Why is anemia such a problem when it is such a preventable disease?
More than 2 billion people worldwide suffer from anemia. The World Bank estimates that anemia causes up to $50 billion in productivity losses across the world. Most of the 2 billion cases of anemia are in the developing world (a problem closely linked to nutrition) — and not fatal!
However, more than 1 million women and children die annually from undiagnosed anemia. Anemia is perfectly treatable and can be controlled by changes in diet, iron tablets and folic acid and, in extreme cases, blood transfusions. However, when it goes undiagnosed — and more importantly, if the treatment cycle goes unmonitored — then it can lead to severe problems. In developing nations like India, more than 50 percent of women are anemic — so every single pregnant women who reports to a government clinic is given free iron tablets. This is good, but not enough. India still has one of the highest infant and maternal mortality rates in the world.
My friends Dr. Abhishek Sen and Dr. Yogesh Patil, who interned in different rural districts in Western and Central India, had seen and lived through this problem. The real problem, they told me, was not just the diagnosis or the treatment, but the lack of active monitoring, the absence of data, and of feedback to the patient or the caregiver on how well or badly they were responding to treatment. Compliance is shocking in most places.
Is it just a question of access?
Anemia’s symptoms of lethargy, nausea, tiredness are often mistaken as normal for pregnant women, and its negative impacts aren’t well understood among rural populations. And in many cases, pregnant women are expected to forsake a day’s wages and walk 30 to 40 miles across poor muddy roads to the nearest government healthcare center for a blood test. Why would she do this when there are so many reasons in her mind not to? She doesn’t feel sick, is afraid of needles and does not really trust the healthcare system. So she will likely wait for something to go wrong before seeking care.
The idea is that with the ToucHb, a volunteer health worker — the sole face of healthcare for most Indian village women — can test for anemia in the field without having to draw blood, giving an immediate diagnosis, which could potentially save lives.
How does the ToucHb work?
The ToucHb measures blood hemoglobin, oxygen saturation, temperature and pulse rate. Total blood hemoglobin is used for anemia diagnosis. The WHO qualifies any pregnant woman with a Hb level of less than 11 grams per deciliter of blood as anemic.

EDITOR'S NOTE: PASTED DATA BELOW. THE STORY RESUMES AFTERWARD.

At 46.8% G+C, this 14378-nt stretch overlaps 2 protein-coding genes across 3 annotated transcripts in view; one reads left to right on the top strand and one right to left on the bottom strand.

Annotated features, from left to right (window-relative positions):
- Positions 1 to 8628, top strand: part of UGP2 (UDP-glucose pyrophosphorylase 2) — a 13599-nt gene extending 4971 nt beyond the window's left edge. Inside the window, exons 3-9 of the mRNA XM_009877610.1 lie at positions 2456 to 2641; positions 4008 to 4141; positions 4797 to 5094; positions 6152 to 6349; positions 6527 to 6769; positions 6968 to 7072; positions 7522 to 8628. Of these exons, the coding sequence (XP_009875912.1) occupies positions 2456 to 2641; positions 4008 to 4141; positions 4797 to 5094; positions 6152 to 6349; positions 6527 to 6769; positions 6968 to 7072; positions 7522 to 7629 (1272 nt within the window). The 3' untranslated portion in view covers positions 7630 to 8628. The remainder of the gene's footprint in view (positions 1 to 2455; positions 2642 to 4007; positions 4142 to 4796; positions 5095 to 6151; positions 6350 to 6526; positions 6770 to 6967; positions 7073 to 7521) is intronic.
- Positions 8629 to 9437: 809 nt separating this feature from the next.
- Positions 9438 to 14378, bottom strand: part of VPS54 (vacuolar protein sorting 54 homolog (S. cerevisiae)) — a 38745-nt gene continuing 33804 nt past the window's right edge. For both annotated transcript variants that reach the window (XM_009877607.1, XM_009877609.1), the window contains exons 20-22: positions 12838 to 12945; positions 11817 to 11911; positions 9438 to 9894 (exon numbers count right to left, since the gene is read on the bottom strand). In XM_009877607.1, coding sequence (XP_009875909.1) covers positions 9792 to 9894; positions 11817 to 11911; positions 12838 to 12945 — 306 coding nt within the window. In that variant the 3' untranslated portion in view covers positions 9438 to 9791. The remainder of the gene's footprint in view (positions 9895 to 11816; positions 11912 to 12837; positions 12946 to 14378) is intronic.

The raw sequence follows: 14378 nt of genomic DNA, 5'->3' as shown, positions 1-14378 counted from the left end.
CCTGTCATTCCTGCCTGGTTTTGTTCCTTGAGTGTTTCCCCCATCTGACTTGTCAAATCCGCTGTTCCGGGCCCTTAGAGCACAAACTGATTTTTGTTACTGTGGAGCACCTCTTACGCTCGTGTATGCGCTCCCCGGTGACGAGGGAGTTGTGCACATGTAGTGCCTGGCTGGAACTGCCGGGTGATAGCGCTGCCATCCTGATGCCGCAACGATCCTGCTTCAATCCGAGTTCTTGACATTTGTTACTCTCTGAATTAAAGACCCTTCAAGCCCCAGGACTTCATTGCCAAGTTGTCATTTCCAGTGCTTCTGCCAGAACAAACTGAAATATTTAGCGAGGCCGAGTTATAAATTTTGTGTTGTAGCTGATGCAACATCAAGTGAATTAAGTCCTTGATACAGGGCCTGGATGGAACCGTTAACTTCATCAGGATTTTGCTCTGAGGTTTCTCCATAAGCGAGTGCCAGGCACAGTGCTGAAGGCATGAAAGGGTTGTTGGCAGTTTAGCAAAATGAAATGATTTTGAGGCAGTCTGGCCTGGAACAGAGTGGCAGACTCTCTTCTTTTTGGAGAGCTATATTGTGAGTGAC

The ToucHb works by shining light of different wavelengths through the tissue of the patient’s finger. Hemoglobin has a characteristic absorbance. Understanding the spectrum, and understanding what signals to filter out, ToucHb is able to determine the concentration of hemoglobin present in tissue. The technique is similar to the one used in pulse oximeters, for the estimation of oxygen saturation. While a pulse oximeter isn’t able to measure total hemoglobin, the ToucHb does.
You grew up around medicine in a unique and remote setting. What was your childhood experience like, and how did your interest in healthcare and technology develop?
I was born in Pune, India, but spent my early childhood near the sea: first in a coastal village called Umbergaon in Western India, and then in Mauritius, an island off the coast of Africa. My mother worked as a pediatrician. Most of the villagers in Umbergaon were poor fishermen. My first experiences with healthcare were me “playing pharmacist” for my mother, who attended to patients. As a 5-year-old I’d happily run to the dispensary — the front room of our house — to fetch medicines for her.
I remember my mother would often treat the poor for free, but they, not wanting to accept charity, would still come over and pay us in fish, freshly caught from the Arabian sea! Apart from fish, our house was filled with interesting things like microspopes and blood centrifuges, as my mother had to improvise and be doctor, pharmacist and pathology laboratory technician all-in-one in this low-resource setting.
I always liked to play with technology: I still have my Lego collection, my prized possession! But I started learning about electronics in high school, and I loved to build small electronic gadgets for school projects — light dimmers, alarm clocks and so forth. Not surprisingly, I ended up at engineering school, at the National Institute of Technology in Bhopal, where I built interesting things like an escalator-accessible wheelchair, a touchscreen information kiosk (which was cool at the time; remember — 2004!) and a PC interface that could control a home’s electric system.